A Practical Theory of Memory Reconsolidation

Me­mory Re­con­soli­da­tion is one can­di­date for a sci­en­tific of the­ory of “How to Ac­tu­ally Change Your Mind.” In this post, I’ll give a few fake frame­works about how mem­ory re­con­soli­da­tion works, in or­der to provide in­tu­ition pumps for the rest of the se­quence.

Schemas as Belief Clusters

For the pur­poses of this se­quence, we’ll de­scribe a schema as a par­tic­u­lar cluster of felt Aliefs that point to­wards a goal or set of goals.

I of­ten find it use­ful to think of be­liefs as ar­ranged in a hi­er­ar­chy of goals, as the­o­rized in Per­cep­tual Con­trol The­ory, Con­nec­tion The­ory, and Pre­dic­tive Pro­cess­ing The­ory.

Schemas, or Parts, then rep­re­sent clusters of these be­liefs try­ing to achieve some spe­cific need.

In this frame­work, schema’s don’t rep­re­sent any sort of nat­u­ral bound­ary, and we can ex­pand them and con­tract them at will based on what we’re work­ing on. Schemas them­selves can over­lap with­out nat­u­ral bound­aries, and can even con­tain their own in­ter­nal con­flicts.

3 Steps to Re­con­soli­date Schemas

In Un­lock­ing the Emo­tional Brain, the au­thors state three steps needed for mem­ory re-con­soli­da­tion:

1. Ac­ti­vate the Old Schema

2. Challenge the Old Schema

3. Learn a Re­place­ment Schema

All of the tech­niques cov­ered in this se­quence im­plic­itly or ex­plic­itly cover the three steps. How­ever, step #3 is also aug­mented later on in the De­bug­ging Pro­cess through the “In­te­gra­tion” step.

The Trade­off Between Ac­ti­va­tion and Challenge

There’s an in­her­ent trade­off be­tween ac­ti­vat­ing the old schema and challeng­ing it. The stronger and more per­cep­ti­ble the challenge is, the more likely it is to be strong enough to trig­ger the re­con­soli­da­tion. How­ever, this strength comes with two down­sides:

1. Challeng­ing your­self in a very strong way doesn’t feel good. It feels in­ter­nally vi­o­lent.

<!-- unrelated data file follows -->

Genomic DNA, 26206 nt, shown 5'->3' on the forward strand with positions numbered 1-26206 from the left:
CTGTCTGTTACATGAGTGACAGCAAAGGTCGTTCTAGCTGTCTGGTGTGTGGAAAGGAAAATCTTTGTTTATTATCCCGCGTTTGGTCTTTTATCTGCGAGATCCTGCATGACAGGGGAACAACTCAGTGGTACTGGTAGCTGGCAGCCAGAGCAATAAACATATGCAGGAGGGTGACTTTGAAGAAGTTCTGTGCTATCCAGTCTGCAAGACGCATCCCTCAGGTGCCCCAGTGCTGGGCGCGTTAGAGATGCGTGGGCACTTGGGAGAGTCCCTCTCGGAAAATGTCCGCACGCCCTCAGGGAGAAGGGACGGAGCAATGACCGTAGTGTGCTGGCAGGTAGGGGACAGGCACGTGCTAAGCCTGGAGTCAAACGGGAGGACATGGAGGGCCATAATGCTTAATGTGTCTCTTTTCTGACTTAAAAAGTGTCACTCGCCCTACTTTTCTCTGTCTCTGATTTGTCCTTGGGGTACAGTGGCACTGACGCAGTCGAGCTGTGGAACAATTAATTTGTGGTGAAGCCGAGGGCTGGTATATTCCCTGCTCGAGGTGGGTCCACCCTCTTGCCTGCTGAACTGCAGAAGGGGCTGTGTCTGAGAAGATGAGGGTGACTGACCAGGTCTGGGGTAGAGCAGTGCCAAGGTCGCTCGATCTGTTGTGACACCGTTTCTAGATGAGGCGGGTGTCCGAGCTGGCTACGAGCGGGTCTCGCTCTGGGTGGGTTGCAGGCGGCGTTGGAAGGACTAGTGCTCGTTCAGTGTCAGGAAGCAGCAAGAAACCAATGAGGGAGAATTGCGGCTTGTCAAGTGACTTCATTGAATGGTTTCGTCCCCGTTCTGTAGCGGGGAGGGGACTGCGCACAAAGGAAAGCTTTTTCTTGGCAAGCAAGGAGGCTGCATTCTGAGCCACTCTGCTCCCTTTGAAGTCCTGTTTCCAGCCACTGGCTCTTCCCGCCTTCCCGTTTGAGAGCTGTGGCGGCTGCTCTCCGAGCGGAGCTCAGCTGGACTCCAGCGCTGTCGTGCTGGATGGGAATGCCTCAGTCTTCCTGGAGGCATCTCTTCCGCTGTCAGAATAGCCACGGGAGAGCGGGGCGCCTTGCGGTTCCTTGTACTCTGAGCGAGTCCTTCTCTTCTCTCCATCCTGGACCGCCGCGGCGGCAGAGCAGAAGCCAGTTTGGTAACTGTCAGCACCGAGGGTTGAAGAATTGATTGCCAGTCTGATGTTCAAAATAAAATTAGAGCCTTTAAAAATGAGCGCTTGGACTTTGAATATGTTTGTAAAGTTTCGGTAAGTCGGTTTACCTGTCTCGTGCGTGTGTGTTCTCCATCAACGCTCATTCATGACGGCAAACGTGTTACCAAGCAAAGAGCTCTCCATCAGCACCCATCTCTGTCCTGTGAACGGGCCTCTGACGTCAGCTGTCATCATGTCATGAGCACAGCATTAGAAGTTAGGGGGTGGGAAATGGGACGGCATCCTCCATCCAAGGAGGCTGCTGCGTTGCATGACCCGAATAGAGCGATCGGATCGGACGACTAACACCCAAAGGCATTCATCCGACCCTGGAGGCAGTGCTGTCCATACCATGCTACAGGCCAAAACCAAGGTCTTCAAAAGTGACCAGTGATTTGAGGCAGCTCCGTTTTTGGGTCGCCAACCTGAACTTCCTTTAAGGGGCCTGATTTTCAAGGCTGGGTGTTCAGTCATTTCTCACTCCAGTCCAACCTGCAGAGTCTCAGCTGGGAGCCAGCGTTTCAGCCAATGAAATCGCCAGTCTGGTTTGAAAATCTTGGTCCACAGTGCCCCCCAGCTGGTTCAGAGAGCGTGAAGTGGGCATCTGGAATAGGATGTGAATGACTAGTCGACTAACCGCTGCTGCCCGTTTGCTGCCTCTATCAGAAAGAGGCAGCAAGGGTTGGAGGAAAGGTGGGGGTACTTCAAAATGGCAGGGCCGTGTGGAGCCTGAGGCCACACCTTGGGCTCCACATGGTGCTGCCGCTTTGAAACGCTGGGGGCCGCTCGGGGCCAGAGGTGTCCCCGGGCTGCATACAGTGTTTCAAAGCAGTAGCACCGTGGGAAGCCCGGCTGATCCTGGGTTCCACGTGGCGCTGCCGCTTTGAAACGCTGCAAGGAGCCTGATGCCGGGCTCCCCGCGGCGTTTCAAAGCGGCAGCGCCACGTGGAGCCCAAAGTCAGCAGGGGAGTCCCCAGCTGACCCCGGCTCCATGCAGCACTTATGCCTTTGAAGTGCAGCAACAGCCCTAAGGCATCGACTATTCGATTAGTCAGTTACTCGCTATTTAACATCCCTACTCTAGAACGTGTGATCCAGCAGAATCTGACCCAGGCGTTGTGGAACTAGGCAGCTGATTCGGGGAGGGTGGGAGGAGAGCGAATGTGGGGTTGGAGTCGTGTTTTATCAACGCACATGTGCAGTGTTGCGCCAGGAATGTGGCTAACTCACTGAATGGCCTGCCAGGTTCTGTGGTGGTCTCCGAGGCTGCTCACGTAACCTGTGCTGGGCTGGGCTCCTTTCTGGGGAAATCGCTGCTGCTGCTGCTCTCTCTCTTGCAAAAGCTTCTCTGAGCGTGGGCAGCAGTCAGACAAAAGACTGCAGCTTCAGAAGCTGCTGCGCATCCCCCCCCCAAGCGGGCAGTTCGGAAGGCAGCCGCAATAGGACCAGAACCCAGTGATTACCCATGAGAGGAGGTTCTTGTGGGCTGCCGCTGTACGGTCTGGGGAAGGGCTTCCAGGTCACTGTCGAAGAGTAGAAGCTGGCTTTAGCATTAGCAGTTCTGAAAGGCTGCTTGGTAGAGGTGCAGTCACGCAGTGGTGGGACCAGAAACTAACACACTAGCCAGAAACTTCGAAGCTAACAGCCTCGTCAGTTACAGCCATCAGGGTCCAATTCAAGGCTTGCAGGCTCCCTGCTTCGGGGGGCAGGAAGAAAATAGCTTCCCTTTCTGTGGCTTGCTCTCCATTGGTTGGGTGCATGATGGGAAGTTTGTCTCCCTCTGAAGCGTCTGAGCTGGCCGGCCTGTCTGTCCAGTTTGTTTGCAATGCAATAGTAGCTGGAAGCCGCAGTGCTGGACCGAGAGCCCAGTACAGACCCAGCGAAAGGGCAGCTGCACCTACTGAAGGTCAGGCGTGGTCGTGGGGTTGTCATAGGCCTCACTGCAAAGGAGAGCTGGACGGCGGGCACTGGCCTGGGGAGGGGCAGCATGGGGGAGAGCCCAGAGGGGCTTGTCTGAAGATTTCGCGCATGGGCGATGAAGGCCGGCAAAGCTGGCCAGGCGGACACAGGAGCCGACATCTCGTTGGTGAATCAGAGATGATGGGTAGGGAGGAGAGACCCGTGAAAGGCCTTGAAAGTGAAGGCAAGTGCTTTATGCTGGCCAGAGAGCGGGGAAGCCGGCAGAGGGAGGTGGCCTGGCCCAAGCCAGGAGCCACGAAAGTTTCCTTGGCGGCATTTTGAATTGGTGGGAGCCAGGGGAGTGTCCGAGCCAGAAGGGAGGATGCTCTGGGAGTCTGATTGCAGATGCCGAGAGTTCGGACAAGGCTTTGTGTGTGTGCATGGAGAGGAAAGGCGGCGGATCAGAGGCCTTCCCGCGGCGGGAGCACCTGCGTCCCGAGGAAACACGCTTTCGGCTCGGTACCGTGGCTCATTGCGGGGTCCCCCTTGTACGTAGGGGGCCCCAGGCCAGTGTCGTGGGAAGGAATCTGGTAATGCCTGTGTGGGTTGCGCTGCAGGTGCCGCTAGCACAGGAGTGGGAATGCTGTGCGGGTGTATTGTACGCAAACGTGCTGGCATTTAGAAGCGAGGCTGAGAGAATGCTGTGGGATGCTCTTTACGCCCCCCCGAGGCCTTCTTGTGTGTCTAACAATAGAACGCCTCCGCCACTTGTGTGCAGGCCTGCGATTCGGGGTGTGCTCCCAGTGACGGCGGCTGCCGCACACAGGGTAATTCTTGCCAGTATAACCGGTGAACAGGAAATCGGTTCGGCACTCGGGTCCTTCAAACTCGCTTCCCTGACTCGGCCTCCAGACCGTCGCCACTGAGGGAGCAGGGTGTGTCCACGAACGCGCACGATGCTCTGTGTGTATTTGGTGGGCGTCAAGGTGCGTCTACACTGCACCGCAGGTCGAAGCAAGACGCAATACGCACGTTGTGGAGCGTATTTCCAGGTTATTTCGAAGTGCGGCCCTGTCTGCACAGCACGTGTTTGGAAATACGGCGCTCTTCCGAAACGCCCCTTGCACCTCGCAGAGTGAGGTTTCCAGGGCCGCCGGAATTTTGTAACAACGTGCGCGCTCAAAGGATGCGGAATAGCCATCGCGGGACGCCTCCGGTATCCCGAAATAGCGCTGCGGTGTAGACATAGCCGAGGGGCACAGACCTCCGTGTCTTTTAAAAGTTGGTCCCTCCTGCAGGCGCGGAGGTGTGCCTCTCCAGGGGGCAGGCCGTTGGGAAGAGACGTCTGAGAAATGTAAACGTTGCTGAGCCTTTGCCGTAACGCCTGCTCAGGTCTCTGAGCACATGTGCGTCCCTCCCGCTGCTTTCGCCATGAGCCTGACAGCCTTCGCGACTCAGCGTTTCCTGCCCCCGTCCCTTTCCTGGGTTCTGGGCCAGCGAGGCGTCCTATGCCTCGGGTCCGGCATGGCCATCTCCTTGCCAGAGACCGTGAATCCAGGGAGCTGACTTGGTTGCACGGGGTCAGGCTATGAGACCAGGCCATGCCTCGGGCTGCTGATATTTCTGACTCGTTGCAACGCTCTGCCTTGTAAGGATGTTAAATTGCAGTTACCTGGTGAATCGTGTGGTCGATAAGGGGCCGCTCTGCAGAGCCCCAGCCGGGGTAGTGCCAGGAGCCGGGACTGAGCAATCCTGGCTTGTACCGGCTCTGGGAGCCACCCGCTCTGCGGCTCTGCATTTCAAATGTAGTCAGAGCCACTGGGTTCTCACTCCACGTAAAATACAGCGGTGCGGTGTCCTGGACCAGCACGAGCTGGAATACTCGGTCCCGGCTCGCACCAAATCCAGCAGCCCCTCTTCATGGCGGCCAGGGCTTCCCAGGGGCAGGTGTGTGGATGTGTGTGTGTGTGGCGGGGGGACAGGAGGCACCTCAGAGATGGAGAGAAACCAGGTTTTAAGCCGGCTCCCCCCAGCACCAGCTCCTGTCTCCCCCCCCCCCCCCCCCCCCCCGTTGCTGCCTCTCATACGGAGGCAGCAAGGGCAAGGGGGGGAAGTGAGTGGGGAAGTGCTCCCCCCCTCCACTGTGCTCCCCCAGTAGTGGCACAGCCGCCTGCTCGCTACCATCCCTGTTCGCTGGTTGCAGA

2. The stronger the challenge, the more likely you are to de­ac­ti­vate the schema you’re challeng­ing, cre­at­ing re­sis­tance and mak­ing re­con­soli­da­tion im­pos­si­ble.

For this rea­son, we start with the tech­niques that provide the weak­est challenges, and grad­u­ally work our way up to stronger and stronger challenge, wait­ing till we feel a shift to­wards a more nu­anced and ac­cu­rate schema.

4 Schema Ac­cess Points

In Kaj’s Post on Un­lock­ing the Emo­tional Brain, he points to a pa­per by Lane et al that give 3 ways to ac­cess a schema:

Be­cause I think the names for these 3 meth­ods to ac­cess a schema are overly long and tech­ni­cal, I’m go­ing to call them Felt Sense (Emo­tional Re­sponses), Belief (Se­man­tic Struc­tures) and Ev­i­dence (Epi­sodic Me­mories). Based on my own ex­pe­rience with change­work, I’ll also add a fourth cat­e­gory, Me­taphor (metaphor­i­cal rep­re­sen­ta­tions of a schema).

Felt Sense in­volves look­ing at the phys­iolog­i­cal or in­de­scrib­able “Feel­ings” evoked by a schema. An ex­am­ple is the tight­ness in your throat you get when try­ing to ex­press your­self.

Belief in­volves the se­man­tic con­tent of a schema as ex­pressed through lan­guage. An ex­am­ple is “If I ex­press my­self, then I will be ridiculed.”

Ev­i­dence rep­re­sents our in­ter­nal mem­o­ries of how we learned the schema. An ex­am­ple is blurt­ing some­thing out in 4th grade and be­ing laughed at.

Me­taphor rep­re­sents some novel/​new way of rep­re­sent­ing the schema, as an ob­ject, lo­ca­tion, situ­a­tion, or story. An ex­am­ple is imag­in­ing that you’re wear­ing a mask at all times, and if you take it off peo­ple will see the silly clown face un­der­neath and laugh at you.